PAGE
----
This Ten-Bagger’s Making Me Nervous
It makes me sad to use the phrase ‘roller-coaster’ ride right now as it reminds me that my planned vacation to Disneyland Paris next month will not be going ahead, nor will my other summer getaways.
But before I turn this into a therapy session, I’ll get to the point, which is that I want to discuss a stock that is tearing up Wall Street right now: Nautilus…
Just kidding, it’s Shopify — though if you had invested in Nautilus in January, you’d be sitting on a four-bagger.
Anyway, Shopify has been taking investors on an <insert synonym for roller-coaster ride> since this pandemic started. The company hit all-time highs in February, topping $531 per share. Then the COVID-19-spurred market selloff happened, sending Shopify stock down 40% to $322.
But we’re not done. A 20% rally in March quickly fell victim to a 21% tumble by early April. And now the stock is back on the rise, gaining more than 29% so far this month as investors hold on for dear life.
We all know who Shopify is and that it’s grown quite a bit:
It’s up 141% year-on-year.
Up over 1,000% since we added it to the MyWallSt app in September 2016.
Since its 2015 IPO, the stock is up 1,836%.
In Q4 2019, YOY revenue increased 47%, with an outlook for 2020 of $2.13 billion to $2.16 billion.
But that was before Lady Corona shut the economy down. Shopify was forced to pull its guidance on April 1 and is expected to report Q1 earnings on May 6.
I can’t imagine anyone is feeling too optimistic about any Q1 reports right now, but don’t forget that the coronavirus didn’t really start shutting down the economy until mid-March, making more than two-thirds of the quarter business as usual. Don’t be fooled by a better-than-expected result from Shopify. The true value of its earnings call will lie in its outlook for the rest of the year, which will wholly depend on how long COVID-19 lockdowns last.
The big risk to Shopify is that thousands of small businesses, three-quarters of its overall client base, are at extreme risk of going under over the next few months. According to the IMF, we’re heading for the worst downturn since the Great Depression. Just yesterday, CNBC reported that a frightening 7.5 million small businesses are at immediate risk of closure, with that figure growing every day.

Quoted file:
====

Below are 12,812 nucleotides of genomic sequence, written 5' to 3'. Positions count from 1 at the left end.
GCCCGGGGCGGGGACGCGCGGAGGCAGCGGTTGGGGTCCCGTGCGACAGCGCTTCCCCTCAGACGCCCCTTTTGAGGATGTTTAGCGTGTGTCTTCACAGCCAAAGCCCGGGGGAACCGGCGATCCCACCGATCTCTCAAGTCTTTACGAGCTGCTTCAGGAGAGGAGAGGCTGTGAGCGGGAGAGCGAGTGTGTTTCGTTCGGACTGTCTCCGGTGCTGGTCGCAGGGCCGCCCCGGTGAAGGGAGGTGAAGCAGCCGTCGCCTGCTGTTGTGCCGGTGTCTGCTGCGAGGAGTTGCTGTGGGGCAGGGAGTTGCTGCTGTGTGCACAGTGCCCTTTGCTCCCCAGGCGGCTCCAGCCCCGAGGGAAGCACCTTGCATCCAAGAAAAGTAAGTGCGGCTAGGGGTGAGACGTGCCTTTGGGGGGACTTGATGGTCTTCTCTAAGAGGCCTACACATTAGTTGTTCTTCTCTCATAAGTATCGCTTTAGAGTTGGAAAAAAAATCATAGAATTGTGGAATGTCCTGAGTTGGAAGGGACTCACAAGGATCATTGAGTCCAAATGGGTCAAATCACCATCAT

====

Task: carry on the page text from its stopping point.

Subscription solutions, which account for nearly 44% of Shopify’s revenue, are where it will take the biggest hit. The more of its customers that close, the fewer subscriptions Shopify is going to take, leading to a long-term reduction in recurring revenue, and even if they get new customers, the costs will mount. To quote our Head Analyst Rory from his Tuesday insight on ‘The True Value of Cost Switching':
'Acquiring a new customer can cost anywhere from 5 to 25 times more than retaining an existing one.'
However, there is plenty to be optimistic about too. Merchant solutions — the money it makes from online sales using its platform — account for 56% of Shopify’s revenue. Online shopping is on the rise as more companies are forced to adapt to e-commerce due to social distancing measures, and from this, Shopify stands to increase its merchant solutions revenue.
As well as this, Shopify is hardly cash-strapped, boasting an impressive $2.46 billion in cash as of December 31, 2019, which will have been diverted from growth planning to shore up the business during these hard times.
Another unusual bonus from the pandemic is the fact that between January and March, Shopify registered nearly 500 new e-commerce sites with names that include “corona” or “covid.” Whatever the morally questionable goal of these sites might be, these fly-by-night businesses looking to cash in on the coronavirus pandemic are still a source of income. However, Shopify will need to be careful that it is not dragged into the same dark world of unregistered third-party products that Amazon has been subject to in recent years. As well as that, these are likely short-term customers, which will only add to the company’s churn rate, a problem that has plagued Shopify in the past.
Also, believe it or not, Shopify has been around since 2004, so this is not its first economic downturn, having lived through the Great Recession and come out the other side of it with an IPO prospectus. Its growth has shored up its portfolio too, with several smart acquisitions over the years such as Oberlo and 6 River Systems.
Shopify is in for a bumpy ride, there’s no hiding from that, but I don’t believe it will break the business. It is well-positioned to survive this storm and grow in the aftermath, but how it will do so remains to be seen.